Tomorrow is World Ocean’s day! This week we will share some short articles from current grantees under WIOMSA’s MASMA and MARG programmes.
Understanding sediments accumulations and the importance of regional collaboration in tackling scientific needs.
By Gilbert Owato
The Western Indian Ocean (WIO) region has very rich and diverse marine resources becoming the second Biodiversity hotspot in the world due to its high productivity. For instance, fisheries resources in the WIO region makes an important contribution both to local livelihoods of the poorest sectors of society and national economies. Even with the rich diversity, the WIO region has been impacted by both natural and anthropogenic phenomenon such as the El Nino, riverine input, untreated effluent, dumping of dredged material have all contributed to increasing the sediment load deposited into the ocean. These sediments are known to deposit in areas of minimal ocean currents and tend to accumulate over time.
Sediments have been described as a ready sink of pollutants that are released in the water column for bioavailability purposes. Hence, an increase in accumulated sediment over time can result in an increase in pollutant levels in the overlying waters. Therefore, sediment accumulation rates are an essential tool in understanding processes related to the deposition of organic and inorganic materials in marine environments. Using sediment as a tool for pollution monitoring, a deeper insight into the long-term pollution state of the aquatic environment can be enumerated for a wide expanse of locations and quantification on at least a decadal to century scale, so as to resolve annual variations in the spatial distribution and amount of sediment transferred from the river channel to the ﬂoodplain by giving out a baseline on the histories of radionuclides, the input coefficients with the depths in sediments. Furthermore, sediment accumulation rates are not only a measure of the speed of deposition, but also represent a very useful tool for further paleo-environmental reconstructions of climate history or biotic evolution as seen in the fossil record.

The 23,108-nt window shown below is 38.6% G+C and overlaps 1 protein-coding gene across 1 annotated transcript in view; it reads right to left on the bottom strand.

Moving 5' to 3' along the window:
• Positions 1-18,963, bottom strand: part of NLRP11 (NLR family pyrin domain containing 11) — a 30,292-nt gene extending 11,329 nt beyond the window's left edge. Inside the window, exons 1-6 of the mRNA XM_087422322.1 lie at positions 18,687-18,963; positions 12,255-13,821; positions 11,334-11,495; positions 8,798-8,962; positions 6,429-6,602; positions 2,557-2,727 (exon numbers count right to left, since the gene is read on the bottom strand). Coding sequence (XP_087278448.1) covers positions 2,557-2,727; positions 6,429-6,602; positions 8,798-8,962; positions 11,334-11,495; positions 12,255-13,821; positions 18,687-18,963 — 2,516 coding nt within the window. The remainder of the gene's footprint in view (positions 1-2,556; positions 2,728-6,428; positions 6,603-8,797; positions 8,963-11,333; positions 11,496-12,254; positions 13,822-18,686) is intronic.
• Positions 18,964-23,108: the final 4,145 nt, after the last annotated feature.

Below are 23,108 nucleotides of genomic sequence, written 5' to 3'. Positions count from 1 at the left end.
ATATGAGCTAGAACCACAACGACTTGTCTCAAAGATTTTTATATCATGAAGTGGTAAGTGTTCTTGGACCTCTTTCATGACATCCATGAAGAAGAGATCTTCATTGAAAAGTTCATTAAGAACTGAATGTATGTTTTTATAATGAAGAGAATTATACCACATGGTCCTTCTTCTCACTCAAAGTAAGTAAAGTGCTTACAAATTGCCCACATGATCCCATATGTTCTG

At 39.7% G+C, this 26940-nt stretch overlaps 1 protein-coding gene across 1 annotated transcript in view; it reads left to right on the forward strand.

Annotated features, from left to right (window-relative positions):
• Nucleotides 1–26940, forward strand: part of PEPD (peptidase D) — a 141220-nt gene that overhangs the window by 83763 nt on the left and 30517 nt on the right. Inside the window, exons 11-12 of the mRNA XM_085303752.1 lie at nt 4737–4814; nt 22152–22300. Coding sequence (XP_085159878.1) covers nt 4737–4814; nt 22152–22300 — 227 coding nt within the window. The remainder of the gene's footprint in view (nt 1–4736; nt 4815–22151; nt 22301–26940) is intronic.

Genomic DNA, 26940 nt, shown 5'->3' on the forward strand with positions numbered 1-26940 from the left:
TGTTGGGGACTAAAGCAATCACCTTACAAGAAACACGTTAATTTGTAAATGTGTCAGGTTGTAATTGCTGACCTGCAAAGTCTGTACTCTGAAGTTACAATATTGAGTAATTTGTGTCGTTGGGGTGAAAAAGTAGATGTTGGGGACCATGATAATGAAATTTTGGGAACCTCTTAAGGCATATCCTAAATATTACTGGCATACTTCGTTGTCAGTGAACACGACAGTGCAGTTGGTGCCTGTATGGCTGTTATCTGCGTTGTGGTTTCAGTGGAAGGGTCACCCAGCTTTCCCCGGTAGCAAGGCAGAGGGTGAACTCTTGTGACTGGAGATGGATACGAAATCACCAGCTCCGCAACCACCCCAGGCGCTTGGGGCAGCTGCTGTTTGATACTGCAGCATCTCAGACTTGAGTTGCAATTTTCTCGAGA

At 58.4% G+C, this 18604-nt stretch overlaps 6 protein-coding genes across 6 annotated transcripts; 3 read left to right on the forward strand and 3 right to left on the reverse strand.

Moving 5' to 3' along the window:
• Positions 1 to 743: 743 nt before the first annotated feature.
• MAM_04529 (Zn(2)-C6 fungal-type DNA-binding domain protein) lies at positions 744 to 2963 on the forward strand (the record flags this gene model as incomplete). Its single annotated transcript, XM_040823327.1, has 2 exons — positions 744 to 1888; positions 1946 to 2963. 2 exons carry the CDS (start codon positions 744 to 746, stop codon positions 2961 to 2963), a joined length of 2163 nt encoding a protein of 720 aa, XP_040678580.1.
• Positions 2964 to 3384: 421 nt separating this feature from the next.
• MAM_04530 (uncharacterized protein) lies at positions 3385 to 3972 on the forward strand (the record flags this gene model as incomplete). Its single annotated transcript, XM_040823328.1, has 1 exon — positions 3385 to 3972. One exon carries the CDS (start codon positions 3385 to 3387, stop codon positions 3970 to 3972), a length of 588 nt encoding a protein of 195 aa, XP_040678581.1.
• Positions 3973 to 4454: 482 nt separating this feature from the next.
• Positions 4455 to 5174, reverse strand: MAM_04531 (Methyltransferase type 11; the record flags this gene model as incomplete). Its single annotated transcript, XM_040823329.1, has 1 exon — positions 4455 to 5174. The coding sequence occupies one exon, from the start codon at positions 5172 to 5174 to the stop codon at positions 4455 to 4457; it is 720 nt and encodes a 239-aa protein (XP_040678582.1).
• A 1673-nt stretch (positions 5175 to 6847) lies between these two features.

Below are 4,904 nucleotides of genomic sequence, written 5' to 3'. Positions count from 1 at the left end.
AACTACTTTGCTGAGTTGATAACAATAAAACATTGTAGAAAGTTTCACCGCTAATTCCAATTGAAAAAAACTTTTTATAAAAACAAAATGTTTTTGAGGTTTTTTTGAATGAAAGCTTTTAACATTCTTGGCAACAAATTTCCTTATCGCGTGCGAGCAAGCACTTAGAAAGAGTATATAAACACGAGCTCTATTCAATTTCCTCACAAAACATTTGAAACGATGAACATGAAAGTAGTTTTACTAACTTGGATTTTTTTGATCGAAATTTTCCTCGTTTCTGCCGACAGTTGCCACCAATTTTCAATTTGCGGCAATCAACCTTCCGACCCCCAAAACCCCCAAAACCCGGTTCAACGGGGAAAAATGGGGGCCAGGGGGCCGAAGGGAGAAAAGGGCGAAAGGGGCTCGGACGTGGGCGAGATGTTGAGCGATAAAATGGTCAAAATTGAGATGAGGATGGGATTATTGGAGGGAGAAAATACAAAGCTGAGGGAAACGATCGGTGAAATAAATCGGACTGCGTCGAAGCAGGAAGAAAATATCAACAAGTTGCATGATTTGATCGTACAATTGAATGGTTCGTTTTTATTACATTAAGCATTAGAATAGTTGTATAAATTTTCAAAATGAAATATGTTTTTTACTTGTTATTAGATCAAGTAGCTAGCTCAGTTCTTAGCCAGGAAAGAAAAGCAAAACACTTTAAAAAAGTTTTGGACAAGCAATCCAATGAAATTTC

This, therefore, calls for the need of research, where different environmental sample matrix (sediment) to be used so as to understand the biodiversity dynamics associated with the aquatic environments in the WIO.
The use of sediment as a matrix is quite challenging and has brought scientists from different disciplines like chemistry, nuclear sciences to help answer the hypothesis associated with this environment. Though this area has attracted little attention, in the other hand, the approach for research has promoted regional collaboration and partnership in research amongst the experts from the different countries in the WIO through donor-funded projects that have unique approaches to ocean research. These may include and not limited to the use of isotopic techniques to assess coastal and marine Ecosystem. This is achieved through early career scientists, and other professionals who are interested in, or will pursue research and/or management positions that require knowledge of radioactivity and its use in ocean sciences so as to tackle issues related to the basics of radioactivity; natural, anthropogenic, and cosmogenic radioisotopes in the marine environment; radioecology, tracer and dating techniques; and other applications of radionuclides as ocean tracers. Through the initiatives and support from WIOMSA-MARG I programme, studies are being done to determining the sediment accumulation rates and geochronologies using 210Pb dating method, an axiom of the decline in fisheries, Malindi–Ungwana Bay, Kenya. Collaborations are also being received from other organizations like the IAEA in strengthening regional capacities for marine risk assessment using nuclear and related techniques through sample analysis, collaborations and capacity building training.
Investigation of sedimentation processes will aid in for a wide expense of location and quantified on at least a decadal to century scale, so as to resolve the annual variation in the spatial distribution and amount of sediment transferred from the channel to the ﬂoodplain that affects the fish distribution by giving out a baseline on the histories of radionuclides, so as to continue addressing the insufficient knowledge on issues of potential hazards to our rich WIO ecosystem using appropriate techniques.
Gilbert Owato is a researcher at Kenya Marine and Fisheries Research Institute (KMFRI), specialized on Biogeochemistry and Ecotoxicology, he can be reached by email: firstname.lastname@example.org